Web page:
All the men have left

The women stand together, shredding old cartons and putting them in a rubber bucket. With no grass left, these shredded paper boxes will be fed to the few remaining cattle.

Aminata Boye, Kadjata’s mother, leads the group.

“All the men in Belel Koyle have left,” Aminata says. “We the women have now become bread winners.” 

The men, farmers, left with the majority of the cattle. The few cattle that are left behind are for the women and children to sell, in case things get really bad.

The herdsmen left after they couldn’t risk losing any more cattle as the drought worsens. There is little or no grazing areas in Belel Koyle for their cattle to feed on. Above all, most water points have dried up. 

With the migration, the farmers hope to save the rest of their cattle. When push comes to shove, they will have cows to sell and get other basic necessities.

“If they don’t go it will be bad for us, it’s hard for us the women, but we have no choice,” Aminata says. For the women, according to Aminata, it’s okay for the men to leave but for children like Kadjata, it’s a nightmare.

Eight-year-old Kadjata, whose been watching the women work, sits quietly in front of their kitchen door, her hands on her cheeks. She looks sadly at the process going on. 

When I met Kadjata in December, she was worried that her father would leave her and go with the cattle. This critical moment which Kadjata was not hoping for, happened last Saturday, February 11, 2012. Kadjata’s father, Amadou Ousmane, a 59-year-old cattle farmer left Belel Koyle with the other men, crossed the river and travelled to the neighbouring Senegal.

“I’ve not had any milk since my father left with our cows,” Kadjata sadly says. For Kadjata, like any Fulani rural little girl, cow’s milk is a staple food. Kadjata used to drink cow’s milk in the morning as breakfast before joining her friends in the village to play and in the evening together with couscous as dinner before going to bed. Cow’s milk is life for Fulani children; it makes them grow well, nourished and healthy.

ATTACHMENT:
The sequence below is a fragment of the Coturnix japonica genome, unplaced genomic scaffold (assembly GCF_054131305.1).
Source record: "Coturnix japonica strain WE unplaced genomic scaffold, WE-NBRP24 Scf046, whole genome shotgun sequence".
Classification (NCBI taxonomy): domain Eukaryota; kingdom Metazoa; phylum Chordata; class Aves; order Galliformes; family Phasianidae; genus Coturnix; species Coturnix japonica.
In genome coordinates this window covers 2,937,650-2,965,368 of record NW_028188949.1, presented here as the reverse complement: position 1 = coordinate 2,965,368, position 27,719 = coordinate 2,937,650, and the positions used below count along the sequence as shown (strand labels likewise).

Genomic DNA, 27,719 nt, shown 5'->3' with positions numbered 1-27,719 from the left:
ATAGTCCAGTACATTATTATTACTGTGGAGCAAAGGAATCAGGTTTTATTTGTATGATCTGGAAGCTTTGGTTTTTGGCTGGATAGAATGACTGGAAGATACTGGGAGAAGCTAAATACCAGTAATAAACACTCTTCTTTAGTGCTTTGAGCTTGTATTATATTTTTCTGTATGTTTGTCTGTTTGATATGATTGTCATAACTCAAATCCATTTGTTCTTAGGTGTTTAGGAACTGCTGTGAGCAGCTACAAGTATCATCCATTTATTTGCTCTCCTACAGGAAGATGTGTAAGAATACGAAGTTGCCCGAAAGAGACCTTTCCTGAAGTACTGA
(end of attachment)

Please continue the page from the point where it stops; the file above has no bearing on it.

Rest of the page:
Kadjata longs for the cattle and especially for her father to return as since she was born, she has never spent a day without a calabash filled with milk. “I always drink it joyfully,” she says. As she yearns for her father, Aminata tries very hard to bond with Kadjata, but she is daddy’s little ‘Bewdo’ (Fulani equivalent for Princess). 

Sitting on her mother’s lap, Kadjata is offered porridge, but she takes only a spoon and puts is aside. Aminata sighs, collects it and says “She is not used to eating porridge without milk, it is hard for me, but I’ve to encourage her to eat, so I normally cajole her that the rain is going to fall soon and her Gido [Fulani equivalent for beloved father] will be back. With that, she eats her porridge.”

Aminata, Kadjata’s mother, and other mothers are worried about their children. “If the drought persists, my little Kadjata may be malnourished and sick. I was even thinking today to go to Boghe District and take a little money from what her father left for us to buy some powdered milk and see if Kadjata accepts to drink it.”

When we took a tour of the food bank only seven bags of rice has been added to the eight bags that were there in December, which hoped to feed more than 200 households. To raise money to purchase the seven bags was a huge sacrifice. Each household had to sell their biggest bull and give part of the money to buy the rice while the rest is left with the wives to manage till they come back. 

As the men have left Belel Koyle, to save the rest of their cattle they have left behind the women and children, and when the money left for them finishes, it will be hard for them to survive. Hunger and starvation could turn into malnutrition, or worse.